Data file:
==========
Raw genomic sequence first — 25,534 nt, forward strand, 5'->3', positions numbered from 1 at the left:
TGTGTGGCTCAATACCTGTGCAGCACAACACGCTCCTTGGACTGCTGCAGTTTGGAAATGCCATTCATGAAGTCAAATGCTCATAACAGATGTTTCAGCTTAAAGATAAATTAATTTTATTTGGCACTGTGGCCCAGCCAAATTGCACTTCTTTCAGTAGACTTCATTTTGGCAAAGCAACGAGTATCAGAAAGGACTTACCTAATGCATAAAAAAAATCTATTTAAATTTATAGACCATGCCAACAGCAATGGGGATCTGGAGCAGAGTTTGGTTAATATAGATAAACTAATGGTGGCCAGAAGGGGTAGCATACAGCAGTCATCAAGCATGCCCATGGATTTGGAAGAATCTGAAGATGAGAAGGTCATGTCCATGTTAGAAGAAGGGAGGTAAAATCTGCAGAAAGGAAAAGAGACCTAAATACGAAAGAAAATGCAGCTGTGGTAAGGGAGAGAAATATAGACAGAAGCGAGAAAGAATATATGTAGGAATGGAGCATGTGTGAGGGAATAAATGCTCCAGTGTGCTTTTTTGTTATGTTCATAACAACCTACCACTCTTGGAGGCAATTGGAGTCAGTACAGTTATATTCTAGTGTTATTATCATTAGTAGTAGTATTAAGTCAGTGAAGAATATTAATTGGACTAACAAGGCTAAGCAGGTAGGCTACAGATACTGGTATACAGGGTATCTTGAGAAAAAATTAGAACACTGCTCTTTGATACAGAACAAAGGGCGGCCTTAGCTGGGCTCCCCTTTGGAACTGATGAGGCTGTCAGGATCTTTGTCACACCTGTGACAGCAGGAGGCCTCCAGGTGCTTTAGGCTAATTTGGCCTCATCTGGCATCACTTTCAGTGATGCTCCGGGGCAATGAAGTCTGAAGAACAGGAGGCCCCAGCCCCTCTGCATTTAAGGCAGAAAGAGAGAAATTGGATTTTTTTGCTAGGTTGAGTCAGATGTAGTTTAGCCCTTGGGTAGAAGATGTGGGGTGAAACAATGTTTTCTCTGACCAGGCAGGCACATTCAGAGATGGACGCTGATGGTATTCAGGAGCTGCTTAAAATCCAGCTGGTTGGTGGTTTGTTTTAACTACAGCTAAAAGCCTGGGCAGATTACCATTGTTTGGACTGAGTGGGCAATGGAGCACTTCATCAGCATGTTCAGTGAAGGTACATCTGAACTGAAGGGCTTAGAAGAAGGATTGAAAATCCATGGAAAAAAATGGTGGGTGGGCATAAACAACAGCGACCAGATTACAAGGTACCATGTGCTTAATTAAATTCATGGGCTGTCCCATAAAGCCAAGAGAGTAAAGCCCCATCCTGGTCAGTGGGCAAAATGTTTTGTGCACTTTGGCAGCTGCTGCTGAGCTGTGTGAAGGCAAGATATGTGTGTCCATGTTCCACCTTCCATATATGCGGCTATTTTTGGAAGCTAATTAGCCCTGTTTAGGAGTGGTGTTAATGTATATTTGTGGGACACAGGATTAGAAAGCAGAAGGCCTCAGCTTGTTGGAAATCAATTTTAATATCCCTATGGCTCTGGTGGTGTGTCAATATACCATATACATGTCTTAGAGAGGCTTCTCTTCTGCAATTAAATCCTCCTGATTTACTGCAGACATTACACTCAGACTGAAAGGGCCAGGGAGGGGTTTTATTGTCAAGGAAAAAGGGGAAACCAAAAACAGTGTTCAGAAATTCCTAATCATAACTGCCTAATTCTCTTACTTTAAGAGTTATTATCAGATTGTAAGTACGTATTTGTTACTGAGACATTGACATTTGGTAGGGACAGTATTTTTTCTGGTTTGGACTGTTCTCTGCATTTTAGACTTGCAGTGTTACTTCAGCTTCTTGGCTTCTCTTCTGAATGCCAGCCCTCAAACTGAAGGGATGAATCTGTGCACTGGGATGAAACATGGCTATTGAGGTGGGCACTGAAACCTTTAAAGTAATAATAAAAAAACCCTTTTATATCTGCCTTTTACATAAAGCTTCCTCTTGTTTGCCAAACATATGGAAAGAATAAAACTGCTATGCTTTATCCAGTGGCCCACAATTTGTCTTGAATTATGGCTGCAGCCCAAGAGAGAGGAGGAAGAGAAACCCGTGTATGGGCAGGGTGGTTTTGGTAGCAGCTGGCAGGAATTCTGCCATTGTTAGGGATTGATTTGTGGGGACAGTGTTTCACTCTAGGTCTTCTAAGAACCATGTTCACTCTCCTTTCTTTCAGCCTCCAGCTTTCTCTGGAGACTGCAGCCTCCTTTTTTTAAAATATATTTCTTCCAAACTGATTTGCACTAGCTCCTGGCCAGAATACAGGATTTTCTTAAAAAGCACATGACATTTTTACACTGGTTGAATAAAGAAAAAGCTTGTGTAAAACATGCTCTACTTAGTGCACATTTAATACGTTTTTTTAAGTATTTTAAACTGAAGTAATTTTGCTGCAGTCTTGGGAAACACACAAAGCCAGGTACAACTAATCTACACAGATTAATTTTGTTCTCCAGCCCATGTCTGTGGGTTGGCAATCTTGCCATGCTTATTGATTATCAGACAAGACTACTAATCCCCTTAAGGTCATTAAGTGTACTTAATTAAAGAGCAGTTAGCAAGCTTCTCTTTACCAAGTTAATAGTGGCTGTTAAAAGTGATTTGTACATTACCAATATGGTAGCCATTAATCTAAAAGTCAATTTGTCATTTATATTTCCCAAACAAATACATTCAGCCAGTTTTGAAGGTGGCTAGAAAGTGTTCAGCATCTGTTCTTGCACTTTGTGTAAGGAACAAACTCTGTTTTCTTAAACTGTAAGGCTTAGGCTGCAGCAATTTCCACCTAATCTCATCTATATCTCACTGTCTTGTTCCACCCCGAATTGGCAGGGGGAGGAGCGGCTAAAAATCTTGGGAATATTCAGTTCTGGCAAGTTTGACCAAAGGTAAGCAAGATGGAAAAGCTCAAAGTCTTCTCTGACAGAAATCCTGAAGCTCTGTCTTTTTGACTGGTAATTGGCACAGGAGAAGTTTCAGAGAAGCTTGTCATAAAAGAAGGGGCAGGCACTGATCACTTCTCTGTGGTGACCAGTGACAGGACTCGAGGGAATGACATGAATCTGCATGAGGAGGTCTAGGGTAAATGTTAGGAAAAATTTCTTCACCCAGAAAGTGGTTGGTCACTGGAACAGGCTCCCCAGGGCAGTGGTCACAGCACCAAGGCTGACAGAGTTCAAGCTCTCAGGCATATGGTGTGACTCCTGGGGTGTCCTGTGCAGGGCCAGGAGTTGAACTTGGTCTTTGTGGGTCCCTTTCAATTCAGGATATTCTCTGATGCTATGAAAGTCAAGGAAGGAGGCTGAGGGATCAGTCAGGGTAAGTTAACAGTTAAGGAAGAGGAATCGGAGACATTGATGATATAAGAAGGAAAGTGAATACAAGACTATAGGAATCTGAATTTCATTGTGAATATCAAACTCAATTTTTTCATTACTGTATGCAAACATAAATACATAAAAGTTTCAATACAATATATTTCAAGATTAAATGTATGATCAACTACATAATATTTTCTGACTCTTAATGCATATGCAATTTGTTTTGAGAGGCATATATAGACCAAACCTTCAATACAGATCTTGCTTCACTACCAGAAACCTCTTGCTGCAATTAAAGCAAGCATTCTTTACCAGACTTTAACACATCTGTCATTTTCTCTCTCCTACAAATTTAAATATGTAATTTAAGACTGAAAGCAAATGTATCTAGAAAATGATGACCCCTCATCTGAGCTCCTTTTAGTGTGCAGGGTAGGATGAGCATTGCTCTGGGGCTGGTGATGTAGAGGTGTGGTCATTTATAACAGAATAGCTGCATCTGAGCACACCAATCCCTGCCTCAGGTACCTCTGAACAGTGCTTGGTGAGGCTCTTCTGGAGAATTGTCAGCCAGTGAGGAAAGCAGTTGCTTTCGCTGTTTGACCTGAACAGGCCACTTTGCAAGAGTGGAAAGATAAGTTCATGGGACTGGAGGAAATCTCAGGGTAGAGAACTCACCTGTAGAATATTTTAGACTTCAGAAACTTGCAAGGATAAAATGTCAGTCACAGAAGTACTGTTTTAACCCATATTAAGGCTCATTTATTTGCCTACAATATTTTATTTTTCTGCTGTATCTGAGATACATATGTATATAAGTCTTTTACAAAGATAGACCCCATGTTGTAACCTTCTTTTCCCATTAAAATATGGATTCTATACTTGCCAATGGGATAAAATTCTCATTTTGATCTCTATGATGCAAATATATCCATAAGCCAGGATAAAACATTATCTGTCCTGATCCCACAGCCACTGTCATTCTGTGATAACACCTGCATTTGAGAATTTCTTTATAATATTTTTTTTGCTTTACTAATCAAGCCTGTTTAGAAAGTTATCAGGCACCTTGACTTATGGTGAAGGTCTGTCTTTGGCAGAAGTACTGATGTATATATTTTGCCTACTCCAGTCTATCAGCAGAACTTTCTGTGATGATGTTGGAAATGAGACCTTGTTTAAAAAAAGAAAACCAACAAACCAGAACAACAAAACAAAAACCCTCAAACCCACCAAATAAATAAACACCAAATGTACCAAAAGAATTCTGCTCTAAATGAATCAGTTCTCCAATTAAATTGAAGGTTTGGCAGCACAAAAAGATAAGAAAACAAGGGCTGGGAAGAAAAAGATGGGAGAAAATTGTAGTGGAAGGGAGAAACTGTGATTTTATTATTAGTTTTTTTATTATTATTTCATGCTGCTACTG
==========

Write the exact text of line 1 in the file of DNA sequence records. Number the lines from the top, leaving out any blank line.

Raw genomic sequence first — 25,534 nt, forward strand, 5'->3', positions numbered from 1 at the left: